The opportunity to travel and meet interesting people is just one benefit that accrues to we pipers over the years, be it as a soloist or as a member of a band.
Such a trip came my way in 1998 (I think) as a guest member of the Lothian and Borders Police Band. We went to Rome to play at a concert at the Vatican. Apart from the interest any visit to that great city would engender, it afforded the opportunity of sharing the performers’ ‘green room’ with blues legend BB King. Yes, for a few minutes I sat at his feet, admired his waistcoat and listened to one of the great musicians talking away about life, music, people. What he thought of the kilt, pipers and pipe bands I don’t know and I regret I never got the chance to ask him about playing a crunluath on his black Lucille. R.I.P. BB.
The recent report from Alistair Aitken re the Beating of the Retreat on the Esplanade at Edinburgh Castle got me researching the actual origin and history of the ceremony. An old programme for such an event reads: ‘At the end of the day’s work, the ‘Retreat’ was beaten. The term, which comes from the French ‘retraite’ [retire] was used by all the European armies, and has no connection with the tactical manoeuvre of the same name.
‘After the daily drill or training, the troops dispersed to look after their own administration, which often included cooking their own meals, foraging for supplies, collecting food and water, and other domestic tasks. At the close of the working day, the troops had to be collected up again, and so the ‘Retreat’ was beaten by the drummers as the order to return to camp before dark for roll call. At sunset the gates of the town or fortress were closed for the night and the sentries began challenging anybody who approached their posts.
‘Nowadays, ‘Retreat’ has two functions. Firstly, it is still an occasion for mounting the night guard each evening. Secondly, it its ceremonial form, it is an occasion when the Pipes & Drums can put on a musical display for spectators.’
There is now a musical definition of course. The ‘Retreat March’, usually shortened to just Retreat, is one of the most melodic and easy on the ear forms of pipe music that we know. Think Kilworth Hills, Torosay Castle, Colin’s Cattle, Dark Lowers the Night, Cullen Bay….endless. We don’t hear enough of them. Bands leaving the field at the Worlds are you listening? Why not march off with some real end-of-the-day pipe music for a change?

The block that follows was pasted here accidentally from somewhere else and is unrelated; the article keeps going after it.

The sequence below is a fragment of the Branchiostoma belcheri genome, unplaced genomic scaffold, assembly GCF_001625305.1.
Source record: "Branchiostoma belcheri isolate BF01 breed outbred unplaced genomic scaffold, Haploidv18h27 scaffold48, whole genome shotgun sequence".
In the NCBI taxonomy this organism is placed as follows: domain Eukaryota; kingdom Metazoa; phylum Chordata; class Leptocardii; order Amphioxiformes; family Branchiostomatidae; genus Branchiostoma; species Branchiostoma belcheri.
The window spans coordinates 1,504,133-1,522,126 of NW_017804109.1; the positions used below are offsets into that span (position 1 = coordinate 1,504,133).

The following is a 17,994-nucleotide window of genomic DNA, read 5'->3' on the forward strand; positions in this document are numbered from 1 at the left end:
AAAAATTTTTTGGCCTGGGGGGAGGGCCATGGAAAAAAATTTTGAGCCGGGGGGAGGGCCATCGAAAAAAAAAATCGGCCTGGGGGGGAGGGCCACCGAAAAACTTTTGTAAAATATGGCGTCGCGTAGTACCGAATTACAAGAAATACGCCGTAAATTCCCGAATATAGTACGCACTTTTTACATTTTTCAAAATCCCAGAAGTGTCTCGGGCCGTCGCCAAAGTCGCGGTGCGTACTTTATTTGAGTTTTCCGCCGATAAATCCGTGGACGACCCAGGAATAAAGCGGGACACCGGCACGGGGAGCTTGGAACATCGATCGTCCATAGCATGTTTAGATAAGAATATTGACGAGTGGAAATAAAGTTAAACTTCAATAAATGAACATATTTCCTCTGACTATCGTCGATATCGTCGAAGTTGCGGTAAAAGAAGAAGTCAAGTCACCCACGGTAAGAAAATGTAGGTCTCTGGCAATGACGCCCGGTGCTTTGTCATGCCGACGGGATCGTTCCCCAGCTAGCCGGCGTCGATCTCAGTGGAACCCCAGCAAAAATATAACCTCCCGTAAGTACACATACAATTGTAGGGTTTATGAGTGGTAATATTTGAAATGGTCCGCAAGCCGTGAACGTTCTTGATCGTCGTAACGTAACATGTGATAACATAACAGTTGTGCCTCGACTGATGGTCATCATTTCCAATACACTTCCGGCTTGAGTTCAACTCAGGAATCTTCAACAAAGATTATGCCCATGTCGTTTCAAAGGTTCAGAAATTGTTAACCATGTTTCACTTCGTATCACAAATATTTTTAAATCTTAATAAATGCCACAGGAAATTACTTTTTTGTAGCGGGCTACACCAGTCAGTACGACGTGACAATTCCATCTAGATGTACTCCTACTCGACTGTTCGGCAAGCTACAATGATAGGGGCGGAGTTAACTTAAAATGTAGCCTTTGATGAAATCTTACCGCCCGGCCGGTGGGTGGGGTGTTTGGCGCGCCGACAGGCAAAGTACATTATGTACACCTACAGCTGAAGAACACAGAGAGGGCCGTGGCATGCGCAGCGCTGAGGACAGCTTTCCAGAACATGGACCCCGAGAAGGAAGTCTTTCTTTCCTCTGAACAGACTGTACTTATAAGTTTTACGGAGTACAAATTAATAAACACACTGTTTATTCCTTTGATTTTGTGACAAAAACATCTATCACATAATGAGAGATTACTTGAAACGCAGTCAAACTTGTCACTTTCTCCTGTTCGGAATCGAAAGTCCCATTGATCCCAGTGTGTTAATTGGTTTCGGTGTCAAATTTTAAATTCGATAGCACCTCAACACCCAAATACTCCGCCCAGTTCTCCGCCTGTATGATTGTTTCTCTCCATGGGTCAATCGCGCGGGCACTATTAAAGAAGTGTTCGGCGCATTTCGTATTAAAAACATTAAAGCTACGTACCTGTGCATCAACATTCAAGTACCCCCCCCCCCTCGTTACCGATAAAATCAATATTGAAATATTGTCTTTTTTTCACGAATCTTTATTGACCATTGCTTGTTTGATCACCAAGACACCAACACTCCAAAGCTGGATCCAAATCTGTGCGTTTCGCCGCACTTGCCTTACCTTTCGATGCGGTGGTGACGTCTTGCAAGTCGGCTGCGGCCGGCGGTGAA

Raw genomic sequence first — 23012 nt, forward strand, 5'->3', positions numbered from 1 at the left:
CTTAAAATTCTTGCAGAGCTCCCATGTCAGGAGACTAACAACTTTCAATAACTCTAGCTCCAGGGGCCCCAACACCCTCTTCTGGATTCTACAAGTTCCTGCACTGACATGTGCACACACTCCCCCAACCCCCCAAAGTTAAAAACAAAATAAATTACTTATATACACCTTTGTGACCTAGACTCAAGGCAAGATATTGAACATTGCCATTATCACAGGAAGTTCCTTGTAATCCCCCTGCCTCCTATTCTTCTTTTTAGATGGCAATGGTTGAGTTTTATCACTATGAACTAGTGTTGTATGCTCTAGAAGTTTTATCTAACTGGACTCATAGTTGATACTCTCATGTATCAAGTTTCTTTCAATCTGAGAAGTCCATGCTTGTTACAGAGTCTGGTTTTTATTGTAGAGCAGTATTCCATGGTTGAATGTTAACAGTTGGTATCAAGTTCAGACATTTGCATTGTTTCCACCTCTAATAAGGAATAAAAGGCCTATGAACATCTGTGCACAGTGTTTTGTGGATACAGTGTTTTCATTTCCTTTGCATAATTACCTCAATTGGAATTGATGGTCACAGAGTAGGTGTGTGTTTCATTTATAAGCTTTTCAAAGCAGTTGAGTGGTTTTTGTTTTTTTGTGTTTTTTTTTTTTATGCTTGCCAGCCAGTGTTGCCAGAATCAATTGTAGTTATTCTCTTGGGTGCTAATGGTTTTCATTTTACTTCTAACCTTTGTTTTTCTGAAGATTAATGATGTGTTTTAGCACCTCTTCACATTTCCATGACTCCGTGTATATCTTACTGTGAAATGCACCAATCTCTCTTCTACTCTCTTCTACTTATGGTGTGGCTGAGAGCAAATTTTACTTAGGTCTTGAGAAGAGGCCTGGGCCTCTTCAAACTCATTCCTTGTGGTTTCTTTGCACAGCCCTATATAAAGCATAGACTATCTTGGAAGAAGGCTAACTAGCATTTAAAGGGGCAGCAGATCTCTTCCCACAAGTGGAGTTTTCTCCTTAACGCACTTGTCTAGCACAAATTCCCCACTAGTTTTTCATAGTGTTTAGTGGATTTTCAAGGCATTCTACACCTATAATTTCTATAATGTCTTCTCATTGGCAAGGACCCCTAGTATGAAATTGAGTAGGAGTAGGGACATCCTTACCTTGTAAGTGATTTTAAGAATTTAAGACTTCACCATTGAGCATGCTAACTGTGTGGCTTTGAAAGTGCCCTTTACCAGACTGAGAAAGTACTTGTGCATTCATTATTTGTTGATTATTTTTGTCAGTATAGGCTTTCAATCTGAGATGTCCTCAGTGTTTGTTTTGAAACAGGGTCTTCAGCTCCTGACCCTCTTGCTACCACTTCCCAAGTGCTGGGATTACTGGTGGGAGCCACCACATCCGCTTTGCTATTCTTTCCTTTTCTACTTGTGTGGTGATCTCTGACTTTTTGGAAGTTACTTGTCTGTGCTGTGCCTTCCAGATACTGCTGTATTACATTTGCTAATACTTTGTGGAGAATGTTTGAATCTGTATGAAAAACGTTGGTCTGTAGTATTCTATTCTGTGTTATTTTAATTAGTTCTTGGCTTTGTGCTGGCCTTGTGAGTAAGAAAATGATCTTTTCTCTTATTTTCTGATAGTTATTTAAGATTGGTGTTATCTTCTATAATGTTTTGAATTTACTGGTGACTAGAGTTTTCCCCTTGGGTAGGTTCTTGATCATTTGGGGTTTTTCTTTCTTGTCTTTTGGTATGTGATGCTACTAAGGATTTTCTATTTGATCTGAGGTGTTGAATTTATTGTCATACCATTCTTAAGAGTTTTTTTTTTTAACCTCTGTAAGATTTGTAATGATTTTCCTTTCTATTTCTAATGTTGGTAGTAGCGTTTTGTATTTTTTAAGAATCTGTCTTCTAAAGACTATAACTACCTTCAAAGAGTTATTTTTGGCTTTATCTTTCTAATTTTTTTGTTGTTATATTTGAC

To the US Piping Foundation in June and I thought readers might be interested in the list of former winners:
2014 Alex Gandy, Dartmouth, Nova Scotia
2013 Bruce Gandy – Dartmouth, Nova Scotia
2012 James Bell – Batesville, Arkansas
2011 Alex Gandy – Dartmouth, Nova Scotia
2010 Bruce Gandy – Dartmouth, Nova Scotia
2009 Bruce Gandy – Dartmouth, Nova Scotia
2008 Bruce Gandy – Dartmouth, Nova Scotia
2007 Alasdair Gillies – Pittsburgh, Pennsylvania
2006 Ann Gray – Calgary, Alberta
2005 Bruce Gandy – Dartmouth, Nova Scotia
2004 William McCallum – Bearsden, Scotland
2003 Michael Cusack – Houston, Texas
2002 Michael Cusack – Houston, Texas
2001 Michael Cusack – Houston, Texas
2000 Michael Cusack – Houston, Texas
1999 Alasdair Gillies – Pittsburgh, Pennsylvania
1998 Alasdair Gillies – Pittsburgh, Pennsylvania
1997 Michael Cusack – Houston, Texas
1996 Michael Cusack – Houston, Texas
1995 Seumas Coyne – New Rochelle, New York
1994 Michael Cusack – Houston, Texas
1993 William Livingston – Whitby, Ontario
1992 Michael Cusack – Houston, Texas
1991 James McGillivray – Don Mills, Ontario
1990 Michael Cusack – Houston, Texas
1989 Michael Cusack – Houston, Texas
1988 Amy Garson – Ottawa, Ontario
1987 Michael Cusack – Houston, Texas
Eleven wins for Mike Cusack! Mike is pictured up top.
Entries close for this year’s competition on May 17. Here’s the link.
The Highland Games season is nearly upon us in earnest, and I would appeal to everyone to do what they can to support it. Too many Games have closed their doors in the recent past, and some of those that haven’t, have stopped their piping contests – Crieff for example. The Games were good enough for the icons of the past (see pic) and I say this to pipers and their supporters: don’t worry about the judges, or your CPA track record, or the weather, or the midges or the prize-money. Get out and have a tune in the fresh air among the bens and glens of this sometimes picturesque land.
Be aware that the organisers are usually volunteers giving of their own time to put the day on. Be aware that no one makes a profit, be aware that policing costs can run into thousands of pounds, be aware that the judges will be doing what they do for the love of it and a few pounds to cover their expenses. Be aware of all of this and get out and play, and know that in so doing you are helping to preserve this unique part of our piping tradition for future generations to enjoy.
Check out the Guide to the Games here.